Are you thinking about looking at other options for work? Updating your resume?
There are schools out there that tell you how to write a resume—should you attend, or hire the teacher to get yours gussied up?
Scott Bennett is the author of The Elements of Resume Style (Amacom) and has done a little resume reading. The former president of Public Service Computer Software, he’s now wearing the hat of career coach.
Bennett has read over 10,000 resumes, conducted thousands of interviews and has coached over 4,000 job seekers.
“Resumes are a sales tool,” he says. “One of the biggest mistakes is that too many people sell themselves—it’s a misnomer.” It’s your skills and your expertise that should jump off the resume page. Good enough.
His website, www.click4careercoaching.com, is loaded with freebie tools and articles to assist you in the ideal resume quest.
Start with email—make sure it’s listed on the resume. If it’s a silly one, dump it and create a more appropriate one.
Don’t list your current work email or phone number—it may say to the reader that you misuse your current employer’s time.
If you send your resume via email, don’t send it from one email address and ask the recipients to respond to another. Cut and paste should be avoided—making responding easy.
Tip #1 Don’t fudge on dates and age. Ever. It’s a myth that you need to shadow your age or dates that you might have been unemployed, even incarcerated. If you omit your age, it might say that you view it as a problem—give the interviewer the benefit of doubt.
If they can’t determine an age range on paper, they will when you are seating across from them in a one-on-one interview. Who you are is who you are. You can explain the date gaps in person.
Tip #2 Delete words like benchmark, brainstorm, core, fine-tune, duties, verbalize, paramount, necessitate, “I”, etc.
Go for the action—contribute, achieve, capture, debug, exceed, revolutionize, troubleshoot, turn-around, etc.
Avoid like the hollow self-puffery that is the norm in most resumes today: dedicated hands-on management; or excellent written communication skills like the plague.
Try: “Cut annual employee turnover rate 85% (from 40 percent/year to 6 percent/year) in 36 months” or “Wrote jargon-free User Guide for 15,000 users.”
Tip #3 Be cautious of self-proclaimed experts. Headhunters don’t write resumes (although they do read them). Use them for placement, not resume touchups.
Be wary of the “free” career or resume workshops. Either the presenter is fishing for clients (maybe you) or is selling something, it just isn’t in the description of the workshop. Lot’s of free things are worth the amount that you pay: nothing.
Tip #4 Use the Internet. Any person (company) that you are considering assistance from must have a good website. It should clearly state who they are and what they do.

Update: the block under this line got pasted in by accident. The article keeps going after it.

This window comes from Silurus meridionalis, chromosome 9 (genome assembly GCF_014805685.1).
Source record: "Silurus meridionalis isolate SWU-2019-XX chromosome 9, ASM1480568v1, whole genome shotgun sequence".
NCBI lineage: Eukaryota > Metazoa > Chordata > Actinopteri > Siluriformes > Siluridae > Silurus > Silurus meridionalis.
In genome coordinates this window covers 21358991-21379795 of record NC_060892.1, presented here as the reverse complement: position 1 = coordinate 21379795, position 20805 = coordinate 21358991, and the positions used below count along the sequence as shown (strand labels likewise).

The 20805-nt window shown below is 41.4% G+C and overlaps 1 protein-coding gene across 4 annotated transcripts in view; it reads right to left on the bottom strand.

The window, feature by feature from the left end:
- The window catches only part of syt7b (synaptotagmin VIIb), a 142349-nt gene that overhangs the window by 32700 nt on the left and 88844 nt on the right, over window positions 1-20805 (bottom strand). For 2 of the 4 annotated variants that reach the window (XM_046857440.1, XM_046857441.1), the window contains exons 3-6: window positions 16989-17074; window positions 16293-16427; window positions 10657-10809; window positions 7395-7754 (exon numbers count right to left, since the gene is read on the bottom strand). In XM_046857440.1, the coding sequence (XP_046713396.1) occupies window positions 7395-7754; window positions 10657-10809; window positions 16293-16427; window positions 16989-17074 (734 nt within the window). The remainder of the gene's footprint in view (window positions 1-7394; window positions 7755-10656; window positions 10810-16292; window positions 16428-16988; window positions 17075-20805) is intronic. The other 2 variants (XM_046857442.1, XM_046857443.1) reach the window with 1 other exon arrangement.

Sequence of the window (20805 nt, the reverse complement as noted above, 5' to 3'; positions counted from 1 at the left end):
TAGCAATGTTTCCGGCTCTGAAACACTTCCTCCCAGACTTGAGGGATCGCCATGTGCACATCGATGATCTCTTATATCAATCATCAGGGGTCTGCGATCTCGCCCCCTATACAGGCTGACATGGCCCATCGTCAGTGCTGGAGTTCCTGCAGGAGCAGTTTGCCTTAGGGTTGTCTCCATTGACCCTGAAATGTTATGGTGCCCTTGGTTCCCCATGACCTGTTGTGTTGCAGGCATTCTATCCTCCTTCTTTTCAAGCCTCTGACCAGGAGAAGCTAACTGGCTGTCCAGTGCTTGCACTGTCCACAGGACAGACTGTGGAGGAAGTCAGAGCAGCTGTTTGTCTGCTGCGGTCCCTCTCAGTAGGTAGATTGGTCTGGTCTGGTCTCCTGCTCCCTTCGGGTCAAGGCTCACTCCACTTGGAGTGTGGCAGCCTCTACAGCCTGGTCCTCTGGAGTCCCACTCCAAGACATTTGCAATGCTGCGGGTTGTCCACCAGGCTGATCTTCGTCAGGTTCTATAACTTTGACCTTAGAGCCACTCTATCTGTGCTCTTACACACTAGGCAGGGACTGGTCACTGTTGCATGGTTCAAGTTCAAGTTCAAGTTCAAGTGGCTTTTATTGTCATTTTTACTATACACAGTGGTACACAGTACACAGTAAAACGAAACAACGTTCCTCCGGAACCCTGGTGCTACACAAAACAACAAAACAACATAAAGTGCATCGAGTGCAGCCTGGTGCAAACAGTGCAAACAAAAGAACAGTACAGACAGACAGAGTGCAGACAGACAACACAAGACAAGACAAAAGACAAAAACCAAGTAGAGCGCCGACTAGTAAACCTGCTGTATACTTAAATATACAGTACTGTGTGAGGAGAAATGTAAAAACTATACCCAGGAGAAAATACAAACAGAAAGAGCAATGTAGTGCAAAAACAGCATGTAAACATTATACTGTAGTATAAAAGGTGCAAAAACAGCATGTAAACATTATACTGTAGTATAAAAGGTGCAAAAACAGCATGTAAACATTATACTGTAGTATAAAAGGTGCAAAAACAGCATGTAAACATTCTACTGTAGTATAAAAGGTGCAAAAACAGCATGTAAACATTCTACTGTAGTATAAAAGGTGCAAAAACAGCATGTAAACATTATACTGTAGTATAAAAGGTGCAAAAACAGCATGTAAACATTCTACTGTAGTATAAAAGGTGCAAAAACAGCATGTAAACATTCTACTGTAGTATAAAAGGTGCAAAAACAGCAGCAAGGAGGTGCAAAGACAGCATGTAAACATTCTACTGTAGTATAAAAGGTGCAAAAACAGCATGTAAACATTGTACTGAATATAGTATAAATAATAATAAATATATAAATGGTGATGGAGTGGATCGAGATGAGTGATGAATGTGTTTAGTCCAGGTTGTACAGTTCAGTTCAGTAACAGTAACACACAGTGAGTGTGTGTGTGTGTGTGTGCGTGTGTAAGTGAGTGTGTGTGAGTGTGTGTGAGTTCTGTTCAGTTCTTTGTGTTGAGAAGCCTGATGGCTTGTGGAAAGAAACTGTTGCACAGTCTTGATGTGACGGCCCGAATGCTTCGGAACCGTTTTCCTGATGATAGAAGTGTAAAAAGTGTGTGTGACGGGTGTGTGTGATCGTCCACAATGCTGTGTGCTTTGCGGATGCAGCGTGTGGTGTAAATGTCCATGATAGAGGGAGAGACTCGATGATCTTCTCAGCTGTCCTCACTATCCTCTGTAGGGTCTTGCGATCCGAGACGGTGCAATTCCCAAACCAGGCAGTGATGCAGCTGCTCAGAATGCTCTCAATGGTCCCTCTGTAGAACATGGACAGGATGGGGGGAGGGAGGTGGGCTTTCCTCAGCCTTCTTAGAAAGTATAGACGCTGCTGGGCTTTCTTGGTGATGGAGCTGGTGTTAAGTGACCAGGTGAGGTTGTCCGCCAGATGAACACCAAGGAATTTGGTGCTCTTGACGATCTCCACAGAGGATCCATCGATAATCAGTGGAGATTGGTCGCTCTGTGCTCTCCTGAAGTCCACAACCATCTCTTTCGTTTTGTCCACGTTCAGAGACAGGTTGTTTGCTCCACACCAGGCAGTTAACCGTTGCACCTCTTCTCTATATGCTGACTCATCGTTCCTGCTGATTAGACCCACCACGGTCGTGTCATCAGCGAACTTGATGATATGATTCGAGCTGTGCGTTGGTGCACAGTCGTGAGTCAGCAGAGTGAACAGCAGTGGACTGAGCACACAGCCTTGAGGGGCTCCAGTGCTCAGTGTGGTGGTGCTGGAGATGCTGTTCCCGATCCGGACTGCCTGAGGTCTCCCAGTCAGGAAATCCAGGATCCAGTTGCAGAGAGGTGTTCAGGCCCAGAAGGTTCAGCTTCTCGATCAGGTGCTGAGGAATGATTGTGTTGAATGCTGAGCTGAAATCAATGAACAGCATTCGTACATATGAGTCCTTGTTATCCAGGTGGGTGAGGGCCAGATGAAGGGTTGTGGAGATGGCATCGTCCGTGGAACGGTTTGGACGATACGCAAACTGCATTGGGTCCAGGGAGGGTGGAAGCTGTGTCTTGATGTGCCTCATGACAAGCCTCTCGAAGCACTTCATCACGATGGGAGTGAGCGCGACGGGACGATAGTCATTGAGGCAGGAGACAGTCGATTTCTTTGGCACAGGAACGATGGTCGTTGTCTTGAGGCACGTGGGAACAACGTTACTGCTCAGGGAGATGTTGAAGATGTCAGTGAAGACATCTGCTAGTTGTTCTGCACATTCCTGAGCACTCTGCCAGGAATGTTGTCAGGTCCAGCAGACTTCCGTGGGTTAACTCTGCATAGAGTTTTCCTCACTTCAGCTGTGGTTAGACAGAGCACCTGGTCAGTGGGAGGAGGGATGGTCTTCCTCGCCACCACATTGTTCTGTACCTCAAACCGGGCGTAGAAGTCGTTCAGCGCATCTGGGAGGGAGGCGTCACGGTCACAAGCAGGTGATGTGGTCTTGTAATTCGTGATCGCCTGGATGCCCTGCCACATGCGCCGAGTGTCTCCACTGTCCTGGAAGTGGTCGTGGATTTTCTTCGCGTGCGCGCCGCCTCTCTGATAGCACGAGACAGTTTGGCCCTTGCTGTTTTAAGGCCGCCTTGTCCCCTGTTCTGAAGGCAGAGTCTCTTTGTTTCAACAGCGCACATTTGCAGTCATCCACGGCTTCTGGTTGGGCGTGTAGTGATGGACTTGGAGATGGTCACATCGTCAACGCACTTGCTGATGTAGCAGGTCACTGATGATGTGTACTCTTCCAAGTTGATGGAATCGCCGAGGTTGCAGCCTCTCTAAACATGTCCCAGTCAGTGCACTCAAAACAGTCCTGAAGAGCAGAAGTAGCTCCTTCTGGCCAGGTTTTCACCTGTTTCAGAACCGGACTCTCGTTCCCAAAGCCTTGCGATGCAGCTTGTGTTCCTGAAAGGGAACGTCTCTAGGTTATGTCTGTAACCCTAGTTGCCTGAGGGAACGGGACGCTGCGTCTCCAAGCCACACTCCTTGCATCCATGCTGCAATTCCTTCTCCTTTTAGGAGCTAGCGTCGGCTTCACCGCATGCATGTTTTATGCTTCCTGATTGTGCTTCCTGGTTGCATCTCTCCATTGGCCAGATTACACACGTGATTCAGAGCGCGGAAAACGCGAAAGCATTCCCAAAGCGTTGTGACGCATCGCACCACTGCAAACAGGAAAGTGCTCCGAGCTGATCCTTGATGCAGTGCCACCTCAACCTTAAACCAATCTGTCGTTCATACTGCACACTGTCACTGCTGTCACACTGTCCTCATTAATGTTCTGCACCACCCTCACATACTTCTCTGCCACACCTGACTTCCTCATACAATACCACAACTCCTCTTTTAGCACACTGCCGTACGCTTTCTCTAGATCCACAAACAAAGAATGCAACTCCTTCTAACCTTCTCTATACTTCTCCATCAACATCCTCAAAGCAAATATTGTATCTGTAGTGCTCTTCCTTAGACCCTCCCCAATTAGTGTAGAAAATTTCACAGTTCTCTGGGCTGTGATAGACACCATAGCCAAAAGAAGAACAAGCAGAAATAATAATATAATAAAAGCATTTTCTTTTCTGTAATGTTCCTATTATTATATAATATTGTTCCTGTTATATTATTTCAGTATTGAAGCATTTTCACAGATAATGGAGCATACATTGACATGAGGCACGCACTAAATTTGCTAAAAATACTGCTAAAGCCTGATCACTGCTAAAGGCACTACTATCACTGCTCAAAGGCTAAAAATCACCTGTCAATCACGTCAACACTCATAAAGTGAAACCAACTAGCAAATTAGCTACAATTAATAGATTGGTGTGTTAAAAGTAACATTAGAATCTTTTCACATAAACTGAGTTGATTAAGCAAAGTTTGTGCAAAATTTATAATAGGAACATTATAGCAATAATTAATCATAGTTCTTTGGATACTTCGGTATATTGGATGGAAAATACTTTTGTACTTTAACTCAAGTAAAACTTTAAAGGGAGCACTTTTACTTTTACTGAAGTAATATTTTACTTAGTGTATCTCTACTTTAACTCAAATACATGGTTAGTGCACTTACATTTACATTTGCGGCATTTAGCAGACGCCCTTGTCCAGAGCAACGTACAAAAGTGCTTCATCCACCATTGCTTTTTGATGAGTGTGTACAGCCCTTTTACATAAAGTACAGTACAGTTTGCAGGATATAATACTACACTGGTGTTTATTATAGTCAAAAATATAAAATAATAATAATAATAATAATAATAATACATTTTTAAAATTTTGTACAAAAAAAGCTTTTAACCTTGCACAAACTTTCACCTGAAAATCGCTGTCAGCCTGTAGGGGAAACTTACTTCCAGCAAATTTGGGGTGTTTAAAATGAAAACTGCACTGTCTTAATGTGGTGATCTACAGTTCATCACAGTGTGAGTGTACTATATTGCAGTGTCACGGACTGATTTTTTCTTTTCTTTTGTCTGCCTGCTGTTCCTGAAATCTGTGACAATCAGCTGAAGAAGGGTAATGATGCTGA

If they don’t have one, take a pass. People in business today use the Internet as a calling card/store front.
Tip #5 What happens if you find an ad but information is missing? The company and/or contact name are excluded. Instead, there’s a fax number, a community type of email to respond to (i.e., Yahoo or Hotmail) or a PO box?
Go to www.freeality.com and do a reverse lookup by the email address. For a fax, go to www.google.com, type in the fax number with quotation marks around it. If a PO Box, call the postal service in the city where the box is located. USPS is required to disclose upon request the name of the owner of a PO box.
Tip #6 Delete errors. For every 200 resumes submitted, only 10 will be error free; and half of those 10 will get called for interviews.
Spell names right. Go to the company’s website to seek out the correct spelling (is it John, Jon or Jonathon?) or call the receptionist to verify. Don’t assume a Susan is Sue, Susie or Suzie.
If you are spelling challenged, read what you have written out loud and backwards—you will be amazed at misspellings and incorrect grammar usage.
Tip #7 Don’t use mumble jumbo, get to the point.
Tip #8 Keep it simple—don’t use more than two fonts (serifs generate more responses), bullet points (creates a slower read), bolds (use for name and section headings only), italics (use only for publications), all CAPS and underlining (never).
Tip #9 Create a snappy and to the point cover letter. Bennett says forget long cover letters—try four lines. Less is more. Something like:
Given your requirements and my skills and experiences, I may just be the person you are after. I’m enthusiastic about (the name of company you are sending your resume to) and this work. Would you be so kind as to please review my resume and contact me? I early await your reply. Thank you in advance. Your Name
The mission of the resume is to give the reader a honest sense of where you’ve been, what you’ve done and where you are going. That’s all.